Monday, December 8, 2014

Mary Lachman opens an Etsy shop

I am very excited to have just opened my Etsy shop

I was inspired by reading Lynn Krawczyk's website and blog and I finally did it! 

So far this is the only fabric collage listed but my book, Moth at the Window, is also available. If you would like a signed copy it makes ordering easy!

Please tell me your comments. 

"Pieces of My Heart" by Mary Lachman, a fabric collage
mounted on acid-free foam core board with loop for easy hanging

Tuesday, December 2, 2014

Mary Lachman and CTFAC at the Hartford Public Library

The members of my art quilt group, the Connecticut Fiber Arts Collective, are preparing for our Romare Bearden-themed exhibit at the Hartford Public Library that we are hanging on later this month.

My contributions to wall art will include the following three pieces.

"Spiraling Out" by Mary Lachman, 51"x20"

"Harmony in the Woods" by Mary Lachman, 16x20 on canvas

"Into the Eye" by Mary Lachman, 16x20 on canvas

In the display case I will have hats, scarves, and handbags all handmade by yours truly.

Sunday, November 30, 2014

Mary Lachman Design Half-Finger Gloves and Flanders Nature Center

I hope everyone had a lovely Thanksgiving. I was luck enough to be cooking for family and friends. I brined the turkey, something I don't always do, but this year the outside temperature was slightly above freezing so I put the turkey outside in a gallon of water in which I had dissolved 1 cup of kosher salt and 1/4 cup of brown sugar.

Then I decided not to baste the turkey every 20 minutes (what I do if I don't brine) and I was so pleased that the cooked turkey was tender, moist and delicious. Note to self: remember what you did this time!

My creative fiber endeavors were postponed until Friday evening but I was able to finish my commission for the half-finger gloves this morning.  The client wanted purple wool with a little green accent. I started them three times and finally liked the subtle green placement at the wrist. They are not blocked yet, but here is a photo. The pattern is mine.

Half Finger Gloves - Mary Lachman Design
Remember to stop by the Flanders Nature Center and Land Trust,  5 Church Hill Road, Woodbury, CT.   The Artisan Marketplace is open 11-4 every Saturday and Sunday through December 21st.
There is fiber art, Nature Center honey, maple syrup, doll clothes, bat houses, and more. And yes they fingerless gloves! A portion of all sales benefits the Nature Center, open space, and programming.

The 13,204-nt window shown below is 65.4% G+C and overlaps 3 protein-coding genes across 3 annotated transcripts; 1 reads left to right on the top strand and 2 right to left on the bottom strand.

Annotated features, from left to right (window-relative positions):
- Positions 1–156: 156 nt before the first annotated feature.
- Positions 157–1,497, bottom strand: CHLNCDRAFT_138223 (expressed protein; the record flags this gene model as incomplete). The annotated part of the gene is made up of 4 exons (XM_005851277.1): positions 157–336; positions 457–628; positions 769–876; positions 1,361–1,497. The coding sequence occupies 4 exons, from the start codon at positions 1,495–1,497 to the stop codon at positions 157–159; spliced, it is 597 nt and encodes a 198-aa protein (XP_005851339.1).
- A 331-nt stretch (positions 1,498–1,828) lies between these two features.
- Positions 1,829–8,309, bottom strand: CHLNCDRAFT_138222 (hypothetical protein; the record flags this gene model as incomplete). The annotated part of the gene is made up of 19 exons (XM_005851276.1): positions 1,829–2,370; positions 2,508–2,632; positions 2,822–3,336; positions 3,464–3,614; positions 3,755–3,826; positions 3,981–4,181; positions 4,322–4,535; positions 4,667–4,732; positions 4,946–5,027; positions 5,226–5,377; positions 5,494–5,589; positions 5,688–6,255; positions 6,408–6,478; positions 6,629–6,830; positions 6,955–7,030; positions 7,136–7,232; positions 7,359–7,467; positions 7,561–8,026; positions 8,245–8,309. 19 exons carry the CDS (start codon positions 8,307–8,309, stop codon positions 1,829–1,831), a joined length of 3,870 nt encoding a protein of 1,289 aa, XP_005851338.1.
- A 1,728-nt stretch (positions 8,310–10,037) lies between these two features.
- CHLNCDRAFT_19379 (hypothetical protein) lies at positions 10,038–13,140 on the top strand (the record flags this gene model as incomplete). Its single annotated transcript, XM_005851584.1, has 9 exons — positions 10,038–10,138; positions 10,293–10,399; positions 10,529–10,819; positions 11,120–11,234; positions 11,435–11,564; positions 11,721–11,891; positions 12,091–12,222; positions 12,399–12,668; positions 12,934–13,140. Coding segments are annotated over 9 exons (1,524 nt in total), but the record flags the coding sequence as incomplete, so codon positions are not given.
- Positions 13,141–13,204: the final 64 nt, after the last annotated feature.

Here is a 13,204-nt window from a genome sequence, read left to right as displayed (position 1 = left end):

Sunday, November 2, 2014

Fabric Collage - Spiral in Progress

I am working on a spiral using the fabric collage technique of Susan Carlson's.

Here are a few photos of the work in progress.

Saturday, October 25, 2014

Susan Carlson Workshop

Sometimes a day off from work is just the ticket to a fun day. Friday was just that for me and the Connecticut Fiber Arts Collective (CTFAC). We had a hands-on workshop with the much admired Susan Carlson.

Susan Carlson lives in Maine but travels widely throughout the United States giving workshops and trunk shows on her unique techniques for art quilting. She has published two art quilt technique quilts, one of which is "Serendipty Quilts". Her website is worth a look.

We had a full day of design and creative inspiration! Here are some photos from the event.

Susan Carolso explaining her design process

Susan Carlson's son Sam
Susan Carlson's son Sam

Around the World Blog Hop - Round 2

Last week I posted in the Around the World Blog Hop thanks to an introduction by Carol R. Eaton Designs.

Today it is my turn to introduce Diane Cadrain.

Diane is a lawyer and freelance writer who specialized in employment law.  She is a clever and highly creative Connecticut woman. She learned embroidery from her grandmother, but has also made clothing. Diane exhibits throughout Connecticut. Her artwork includes hand-painted fabric, felted wool, embroidery and beading. Please visit her blog: Stitching-It-All-Together 

Diane with her dogs Java and Mocha

Sunday, October 19, 2014

Mini Mittens

This morning I was knitting mini mittens. I am using the pattern "Argyle Mitten Garland" I found in a book from the library: 50 Knitted Gifts for Year-Round Giving: Designs for every season and occasion featuring universal yarn deluxe worsted.

I am using a dk weight wool and size 7 double points.  So far I have only completed these 3, but I think it would be fun to add more color and different designs. 

I have not taken too many liberties with the pattern yet, but I am finding I want to. Eventually I will crochet a chain to connect one mitten to the next for a cheery winter decoration for the door or tree. Of course they could be adapted into functional mittens for a child or used to decorate presents.